GiveSendGo site for Canadian truckers’ “Freedom Convoy” disabled in possible hack

This was later replaced with a page that read, “The app is under maintenance, we’ll be back very soon.” As of 11:15 a.m. EST, the site was still down. The website administrators could not immediately be reached for comment.

An article on the Distributed Denial of Secrets information leak website said it made Freedom Convoy donor information available only to journalists and researchers, including self-reported names, addresses, zip codes and IP addresses. of the GiveSendGo platform from February 13. offered 30 megabytes of information.

The GiveSendGo website has raised concerns that foreign donors could fuel anti-vaccine protests in Canada, where protests against a vaccination mandate for cross-border truckers have turned into a broader movement against restrictions on vaccines. coronavirus.

On Sunday, Ottawa declared a state of emergency as protesters blocked streets and honked their horns. Ottawa police reported that 1,000 vehicles, 5,000 protesters and at least 300 counter-protesters clogged city streets.

An Ontario court on Friday ordered protesters to end their blockade of a key bridge connecting Canada to the United States, but protesters said they would appeal the order. Many protesters defied orders to end the blockade by 7 p.m. Friday. Authorities called the blockade a “siege” and an “illegal occupation” that went beyond the limits of peaceful protest.

Automakers Ford and General Motors said they had cut production and canceled shifts at some sites due to the blockade, while a Canadian auto industry representative told an Ontario court that the estimated cost for the he saving was nearly $40 million a day.

The city’s police chief said last week that the convoy had domestic and international logistical and financial support, including a “significant element” in the United States.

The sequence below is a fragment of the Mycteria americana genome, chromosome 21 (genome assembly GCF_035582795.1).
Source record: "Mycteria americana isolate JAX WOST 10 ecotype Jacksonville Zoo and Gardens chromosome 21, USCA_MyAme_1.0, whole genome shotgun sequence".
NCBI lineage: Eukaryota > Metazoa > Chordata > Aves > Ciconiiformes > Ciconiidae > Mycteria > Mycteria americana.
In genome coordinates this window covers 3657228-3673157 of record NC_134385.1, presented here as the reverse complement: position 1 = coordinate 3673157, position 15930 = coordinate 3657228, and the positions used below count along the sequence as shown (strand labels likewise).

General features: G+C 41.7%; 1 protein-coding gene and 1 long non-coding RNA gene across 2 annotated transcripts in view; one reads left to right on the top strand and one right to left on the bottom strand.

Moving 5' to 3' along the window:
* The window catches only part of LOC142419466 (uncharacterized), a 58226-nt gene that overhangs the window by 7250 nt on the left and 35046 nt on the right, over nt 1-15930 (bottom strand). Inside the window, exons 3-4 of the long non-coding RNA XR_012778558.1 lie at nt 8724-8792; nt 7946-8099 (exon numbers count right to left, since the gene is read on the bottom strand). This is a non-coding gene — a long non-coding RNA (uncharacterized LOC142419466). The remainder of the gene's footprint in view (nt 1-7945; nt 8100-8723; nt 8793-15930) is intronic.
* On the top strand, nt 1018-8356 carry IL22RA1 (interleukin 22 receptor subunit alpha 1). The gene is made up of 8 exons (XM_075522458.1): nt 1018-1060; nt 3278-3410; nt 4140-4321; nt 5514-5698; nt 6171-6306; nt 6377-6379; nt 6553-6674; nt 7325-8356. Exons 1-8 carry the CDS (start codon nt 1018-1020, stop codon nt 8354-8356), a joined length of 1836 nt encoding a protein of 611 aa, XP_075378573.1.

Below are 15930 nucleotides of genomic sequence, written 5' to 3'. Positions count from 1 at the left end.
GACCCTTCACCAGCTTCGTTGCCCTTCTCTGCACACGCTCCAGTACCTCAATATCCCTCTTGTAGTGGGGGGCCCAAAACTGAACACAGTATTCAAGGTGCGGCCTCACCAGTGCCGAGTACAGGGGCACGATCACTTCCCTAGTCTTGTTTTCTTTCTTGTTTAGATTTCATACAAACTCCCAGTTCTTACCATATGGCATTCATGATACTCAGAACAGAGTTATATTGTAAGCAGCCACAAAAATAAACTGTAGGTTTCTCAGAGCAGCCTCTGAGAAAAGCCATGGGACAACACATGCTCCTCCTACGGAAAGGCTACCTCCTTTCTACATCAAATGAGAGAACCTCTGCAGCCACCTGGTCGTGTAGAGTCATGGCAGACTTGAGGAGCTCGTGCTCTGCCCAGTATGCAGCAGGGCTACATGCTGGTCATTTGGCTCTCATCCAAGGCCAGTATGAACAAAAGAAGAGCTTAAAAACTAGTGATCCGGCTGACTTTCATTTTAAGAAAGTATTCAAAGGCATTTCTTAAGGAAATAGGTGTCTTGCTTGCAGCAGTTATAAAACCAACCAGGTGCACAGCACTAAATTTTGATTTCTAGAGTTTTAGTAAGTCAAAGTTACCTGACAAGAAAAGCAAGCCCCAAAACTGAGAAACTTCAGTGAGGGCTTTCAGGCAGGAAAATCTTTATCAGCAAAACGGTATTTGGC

Earlier this month, crowdfunding site GoFundMe said it had removed a fundraiser supporting the convoy because it had violated its terms of service, although a first million dollars had already been given away .

Donors then flocked to GiveSendGo, raising nearly $9 million, founder Jacob Wells told Fox News on Sunday.

“People swear never to use GoFundMe again because of the ideological positions they take,” Wells said. “We take a neutral position. We enable people to fundraise, period.

Wells said money was transferred to protest organizers in Canada from linked fundraising accounts on the site. He said his company was considering “a wide variety of options” to secure funding for protest organizers in Canada despite the court order.

Amarnath Amarasingam, a professor who studies religious political movements at Queen’s University in Ontario, said GiveSendGo has become the crowdfunding platform of choice for the far right.

It started out as a little-known platform for niche Christian charities but garnered widespread publicity after raising money for Kyle Rittenhouse, Amarasingam said. The teenager was acquitted in November of all charges relating to the August 2020 shooting in Kenosha, Wisconsin, which left two people dead and another injured. The case sparked national debates about guns, race, vigilantism and self-defense.

GiveSendGo “has become kind of a go-to platform for people who think their campaigns are going to be taken down, much like what Gab or Parler have become for online content,” Amarasingam said Monday during a telephone interview.

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